The Price of Abstraction: Disaster at the East Wing
July 16, 2009
John Russell Pope’s original National Gallery of Art is one of the world’s greatest museum buildings, and only gets better with age. Not only does every exhibition look magnificent in the top-lit galleries, but the gleaming marble exterior shimmers throughout the day, dominating the mall with its quiet monumentality. When I.M. Pei added his vaunted East Wing in the 1970s, critics were quick to compare its angled, abstract surfaces with those of the Pope building. I have never been impressed with the East Wing, either as a compelling museum interior or as a monument worthy of a place on the mall in Washington. Though clad in the same marble as its predecessor, Pei’s building always appeared to be made of white cardboard, like a flimsy architectural model.
Well, recent developments have proved that the Pei building was not constructed with the same care and durability as earlier museums from the Beaux Arts era in Washington. After only 35 years the marble panels on the exterior have begun to fail, endangering pedestrians and worrying the museum staff. When initially designed, Pei defended his triangular masses by trumpeting their pure abstraction. Abstraction was a watchword of modernism in all the arts, but in architecture it proved very difficult to achieve. The desire for taut surfaces and invisible joints drove designers to employ clever details that allowed buildings to look like monolithic sculptures of glass, metal or stone while also floating effortlessly in space. Details that allowed buildings to be built with thin veneers of stone, like those of the East Wing, were devised de novo by engineers and architects who believed that new technologies would make pure abstraction possible. If an architect built a paper or cardboard model and wanted his building to look like paper or cardboard, presto, a technology would be invented to accommodate his conceit. Pei’s partner, Harry Cobb, tried such a gimmick at the Hancock tower in Boston and spent most of career defending lawsuits after glass panels rained from the sky. Never mind those 37-degree angled joints at the corners–just caulk the hell out of them!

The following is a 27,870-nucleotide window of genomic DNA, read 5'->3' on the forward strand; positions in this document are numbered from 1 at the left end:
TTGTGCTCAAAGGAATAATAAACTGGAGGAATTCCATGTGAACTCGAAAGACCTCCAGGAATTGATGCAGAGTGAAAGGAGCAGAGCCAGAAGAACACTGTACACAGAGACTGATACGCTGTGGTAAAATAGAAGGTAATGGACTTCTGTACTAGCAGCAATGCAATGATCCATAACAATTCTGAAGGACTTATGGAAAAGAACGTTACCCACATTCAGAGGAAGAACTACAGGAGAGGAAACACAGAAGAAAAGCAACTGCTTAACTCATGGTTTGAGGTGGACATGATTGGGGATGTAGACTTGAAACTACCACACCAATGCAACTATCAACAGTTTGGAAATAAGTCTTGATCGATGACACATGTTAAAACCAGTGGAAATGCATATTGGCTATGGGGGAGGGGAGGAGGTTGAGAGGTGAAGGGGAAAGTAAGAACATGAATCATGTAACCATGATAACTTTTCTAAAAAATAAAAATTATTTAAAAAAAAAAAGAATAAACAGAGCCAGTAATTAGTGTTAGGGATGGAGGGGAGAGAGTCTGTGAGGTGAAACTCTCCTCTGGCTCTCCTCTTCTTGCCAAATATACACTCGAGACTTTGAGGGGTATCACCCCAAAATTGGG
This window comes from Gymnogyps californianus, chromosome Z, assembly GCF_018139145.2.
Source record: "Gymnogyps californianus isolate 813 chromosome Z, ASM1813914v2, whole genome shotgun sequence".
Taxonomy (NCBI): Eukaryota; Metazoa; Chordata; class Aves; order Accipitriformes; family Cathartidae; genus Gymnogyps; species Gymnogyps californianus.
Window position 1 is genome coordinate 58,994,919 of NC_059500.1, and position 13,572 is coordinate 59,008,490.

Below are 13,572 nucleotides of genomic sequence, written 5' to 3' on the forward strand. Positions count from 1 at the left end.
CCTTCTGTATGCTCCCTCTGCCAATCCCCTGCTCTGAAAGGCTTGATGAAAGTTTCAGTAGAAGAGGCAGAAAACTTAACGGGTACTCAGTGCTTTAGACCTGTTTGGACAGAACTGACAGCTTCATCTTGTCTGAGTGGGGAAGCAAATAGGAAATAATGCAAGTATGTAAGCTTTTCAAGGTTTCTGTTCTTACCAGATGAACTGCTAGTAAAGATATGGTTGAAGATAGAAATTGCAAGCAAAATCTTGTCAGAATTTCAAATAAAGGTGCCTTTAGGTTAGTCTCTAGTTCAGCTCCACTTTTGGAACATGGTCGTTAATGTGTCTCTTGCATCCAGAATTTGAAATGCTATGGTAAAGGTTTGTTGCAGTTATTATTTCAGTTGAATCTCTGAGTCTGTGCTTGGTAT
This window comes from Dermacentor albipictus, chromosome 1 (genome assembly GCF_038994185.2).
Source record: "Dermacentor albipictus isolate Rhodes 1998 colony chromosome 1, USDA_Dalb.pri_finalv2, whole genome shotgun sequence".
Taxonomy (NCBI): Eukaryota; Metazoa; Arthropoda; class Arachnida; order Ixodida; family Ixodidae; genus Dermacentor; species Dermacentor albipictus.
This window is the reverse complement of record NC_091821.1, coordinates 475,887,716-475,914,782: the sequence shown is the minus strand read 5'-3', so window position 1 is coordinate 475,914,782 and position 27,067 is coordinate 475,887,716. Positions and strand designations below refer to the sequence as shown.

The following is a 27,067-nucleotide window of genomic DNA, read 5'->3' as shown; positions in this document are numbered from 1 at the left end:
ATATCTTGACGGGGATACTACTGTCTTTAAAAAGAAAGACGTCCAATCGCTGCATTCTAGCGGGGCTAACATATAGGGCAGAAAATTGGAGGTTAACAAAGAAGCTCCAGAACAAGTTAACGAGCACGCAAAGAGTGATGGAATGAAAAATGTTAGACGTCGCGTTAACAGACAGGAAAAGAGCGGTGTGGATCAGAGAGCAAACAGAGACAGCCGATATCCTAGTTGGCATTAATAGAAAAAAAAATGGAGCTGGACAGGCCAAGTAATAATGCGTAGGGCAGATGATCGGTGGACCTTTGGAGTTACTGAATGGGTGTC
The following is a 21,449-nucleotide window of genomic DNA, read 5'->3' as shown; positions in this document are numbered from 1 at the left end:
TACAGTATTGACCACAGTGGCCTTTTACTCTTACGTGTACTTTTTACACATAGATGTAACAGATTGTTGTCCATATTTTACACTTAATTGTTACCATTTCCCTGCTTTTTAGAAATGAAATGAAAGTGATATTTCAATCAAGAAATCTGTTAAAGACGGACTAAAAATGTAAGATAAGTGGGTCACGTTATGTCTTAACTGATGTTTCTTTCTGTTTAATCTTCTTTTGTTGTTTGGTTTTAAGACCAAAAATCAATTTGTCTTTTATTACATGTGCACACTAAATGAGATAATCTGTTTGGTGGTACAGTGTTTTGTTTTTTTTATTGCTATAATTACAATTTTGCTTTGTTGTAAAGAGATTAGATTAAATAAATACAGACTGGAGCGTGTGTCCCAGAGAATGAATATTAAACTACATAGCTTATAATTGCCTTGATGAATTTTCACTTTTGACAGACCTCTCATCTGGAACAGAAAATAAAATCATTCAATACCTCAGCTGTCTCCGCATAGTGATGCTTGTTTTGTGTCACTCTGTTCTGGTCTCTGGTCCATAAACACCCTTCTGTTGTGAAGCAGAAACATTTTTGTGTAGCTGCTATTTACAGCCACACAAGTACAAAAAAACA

Today, the venerable Mr. Pei will have to answer for a similar act of hubris thirty five years ago. It’s interesting to look at the kind of elegant abstraction of surface and detail that Pope achieved at the National Gallery in the early 1940s, using carved blocks of Tennessee marble laid as a bearing veneer against a steel structure. Pope used the wisdom of classical building design and construction dating back to Roman times, combining it with the latest structural techniques of his own time. Instead of inventing details to serve a design imperative, he learned from past masters and adapted proven details to a new problem.
Engineer Robert Silman and his talented staff will probably figure out a way to re-attach Pei’s marble/cardboard panels, albeit at enormous cost and embarrassment to the gallery administration. He did something similar for Frank Lloyd Wright at Fallingwater and the Guggenheim. At a time when material scarcity and high energy costs are driving the building industry, have we the right to spend resources fixing the mistakes of every architect who put his ego ahead of sound construction practice? Since Pei’s East Wing has won countless awards from fellow architects, there is little choice but to find a solution to this nasty public safety problem. Perhaps next time a major museum constructs a piece of abstract sculpture and calls it architecture, someone will ask for curtain wall tests before issuing a C.O. Oh, and by the way, the Guggenheim board ought to put some pesos away for fixing another architect’s folly. It won’t be long before titanium starts flying around in major cities throughout the globe.